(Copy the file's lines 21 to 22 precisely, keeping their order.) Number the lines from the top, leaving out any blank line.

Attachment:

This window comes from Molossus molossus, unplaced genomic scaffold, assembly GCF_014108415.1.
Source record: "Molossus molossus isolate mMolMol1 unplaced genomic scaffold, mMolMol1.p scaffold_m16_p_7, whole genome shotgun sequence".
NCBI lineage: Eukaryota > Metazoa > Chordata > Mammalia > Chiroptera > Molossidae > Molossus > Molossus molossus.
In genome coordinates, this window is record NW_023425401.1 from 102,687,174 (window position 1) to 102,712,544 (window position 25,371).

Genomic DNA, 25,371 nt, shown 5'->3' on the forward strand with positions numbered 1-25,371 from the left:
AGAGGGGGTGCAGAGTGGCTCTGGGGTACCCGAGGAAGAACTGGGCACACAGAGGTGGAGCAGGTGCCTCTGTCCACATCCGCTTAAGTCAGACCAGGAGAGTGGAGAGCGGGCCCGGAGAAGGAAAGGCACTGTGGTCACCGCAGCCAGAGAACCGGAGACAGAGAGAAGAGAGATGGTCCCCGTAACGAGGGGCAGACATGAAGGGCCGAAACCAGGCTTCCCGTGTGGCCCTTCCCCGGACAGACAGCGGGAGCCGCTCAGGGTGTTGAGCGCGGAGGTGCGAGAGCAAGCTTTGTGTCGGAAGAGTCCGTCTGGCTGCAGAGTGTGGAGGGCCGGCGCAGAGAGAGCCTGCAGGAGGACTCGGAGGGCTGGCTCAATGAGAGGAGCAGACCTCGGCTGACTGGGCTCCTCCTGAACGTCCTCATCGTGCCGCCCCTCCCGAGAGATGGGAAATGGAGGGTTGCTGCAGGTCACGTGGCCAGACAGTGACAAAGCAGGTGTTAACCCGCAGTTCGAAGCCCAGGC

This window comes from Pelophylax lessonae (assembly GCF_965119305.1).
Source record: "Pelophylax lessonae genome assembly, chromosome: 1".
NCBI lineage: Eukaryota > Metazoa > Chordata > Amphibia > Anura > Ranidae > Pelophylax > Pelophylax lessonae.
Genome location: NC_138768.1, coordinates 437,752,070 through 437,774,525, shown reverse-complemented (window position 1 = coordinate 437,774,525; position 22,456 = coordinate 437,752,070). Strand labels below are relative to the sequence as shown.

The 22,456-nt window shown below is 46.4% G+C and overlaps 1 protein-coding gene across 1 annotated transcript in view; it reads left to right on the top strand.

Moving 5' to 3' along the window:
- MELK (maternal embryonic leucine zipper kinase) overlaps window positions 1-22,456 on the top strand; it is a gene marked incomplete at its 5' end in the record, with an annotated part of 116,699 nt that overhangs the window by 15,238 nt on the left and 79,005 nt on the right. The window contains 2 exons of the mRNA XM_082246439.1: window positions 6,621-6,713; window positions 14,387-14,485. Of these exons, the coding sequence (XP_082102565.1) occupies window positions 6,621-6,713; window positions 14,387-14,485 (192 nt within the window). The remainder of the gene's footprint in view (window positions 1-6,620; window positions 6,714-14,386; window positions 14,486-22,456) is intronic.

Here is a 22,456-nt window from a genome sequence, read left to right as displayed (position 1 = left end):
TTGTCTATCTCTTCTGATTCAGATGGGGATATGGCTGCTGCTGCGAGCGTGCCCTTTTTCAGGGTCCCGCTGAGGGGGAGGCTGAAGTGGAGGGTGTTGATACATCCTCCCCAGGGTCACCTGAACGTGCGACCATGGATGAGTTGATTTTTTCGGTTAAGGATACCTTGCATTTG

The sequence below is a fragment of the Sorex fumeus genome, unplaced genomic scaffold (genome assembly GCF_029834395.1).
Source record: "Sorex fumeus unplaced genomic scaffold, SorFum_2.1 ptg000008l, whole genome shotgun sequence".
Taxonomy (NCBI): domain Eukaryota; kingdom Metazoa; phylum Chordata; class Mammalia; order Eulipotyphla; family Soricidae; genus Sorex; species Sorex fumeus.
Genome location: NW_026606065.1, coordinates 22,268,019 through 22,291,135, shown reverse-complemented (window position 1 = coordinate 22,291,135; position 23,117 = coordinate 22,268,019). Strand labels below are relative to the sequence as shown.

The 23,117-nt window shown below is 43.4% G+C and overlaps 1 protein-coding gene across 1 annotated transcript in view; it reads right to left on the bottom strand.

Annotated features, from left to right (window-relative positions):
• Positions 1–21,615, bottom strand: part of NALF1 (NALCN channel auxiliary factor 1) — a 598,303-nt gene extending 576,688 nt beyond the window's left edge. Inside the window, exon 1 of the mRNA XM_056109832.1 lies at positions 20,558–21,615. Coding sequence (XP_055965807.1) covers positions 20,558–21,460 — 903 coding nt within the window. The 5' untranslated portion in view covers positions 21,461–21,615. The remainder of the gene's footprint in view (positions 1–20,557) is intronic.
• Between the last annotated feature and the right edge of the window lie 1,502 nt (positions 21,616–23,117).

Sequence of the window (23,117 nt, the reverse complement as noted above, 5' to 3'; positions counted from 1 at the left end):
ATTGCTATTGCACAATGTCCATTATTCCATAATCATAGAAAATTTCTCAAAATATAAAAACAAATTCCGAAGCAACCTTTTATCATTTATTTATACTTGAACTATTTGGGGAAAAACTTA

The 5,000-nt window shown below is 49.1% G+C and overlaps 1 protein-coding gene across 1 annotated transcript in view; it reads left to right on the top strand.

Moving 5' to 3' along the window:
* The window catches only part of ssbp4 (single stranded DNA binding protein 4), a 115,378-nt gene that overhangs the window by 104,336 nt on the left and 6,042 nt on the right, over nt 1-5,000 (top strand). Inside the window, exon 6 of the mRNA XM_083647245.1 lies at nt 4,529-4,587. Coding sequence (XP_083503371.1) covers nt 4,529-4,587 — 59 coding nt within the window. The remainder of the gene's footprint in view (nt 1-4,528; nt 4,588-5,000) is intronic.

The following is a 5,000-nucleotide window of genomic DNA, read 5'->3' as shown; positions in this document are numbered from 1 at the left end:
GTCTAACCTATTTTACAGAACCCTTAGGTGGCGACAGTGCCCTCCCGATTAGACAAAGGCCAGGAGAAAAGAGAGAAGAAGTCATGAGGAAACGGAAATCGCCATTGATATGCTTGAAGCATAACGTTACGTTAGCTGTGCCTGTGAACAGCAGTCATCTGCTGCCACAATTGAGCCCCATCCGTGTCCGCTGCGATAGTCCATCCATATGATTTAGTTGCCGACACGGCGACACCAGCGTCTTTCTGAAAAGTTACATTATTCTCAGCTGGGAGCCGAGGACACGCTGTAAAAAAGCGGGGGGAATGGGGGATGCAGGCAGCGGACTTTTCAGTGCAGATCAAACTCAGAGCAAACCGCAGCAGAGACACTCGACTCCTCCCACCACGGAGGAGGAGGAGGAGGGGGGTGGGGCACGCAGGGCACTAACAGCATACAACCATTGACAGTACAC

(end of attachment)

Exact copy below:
Annotated features, from left to right (window-relative positions):
• Positions 1–21,615, bottom strand: part of NALF1 (NALCN channel auxiliary factor 1) — a 598,303-nt gene extending 576,688 nt beyond the window's left edge. Inside the window, exon 1 of the mRNA XM_056109832.1 lies at positions 20,558–21,615. Coding sequence (XP_055965807.1) covers positions 20,558–21,460 — 903 coding nt within the window. The 5' untranslated portion in view covers positions 21,461–21,615. The remainder of the gene's footprint in view (positions 1–20,557) is intronic.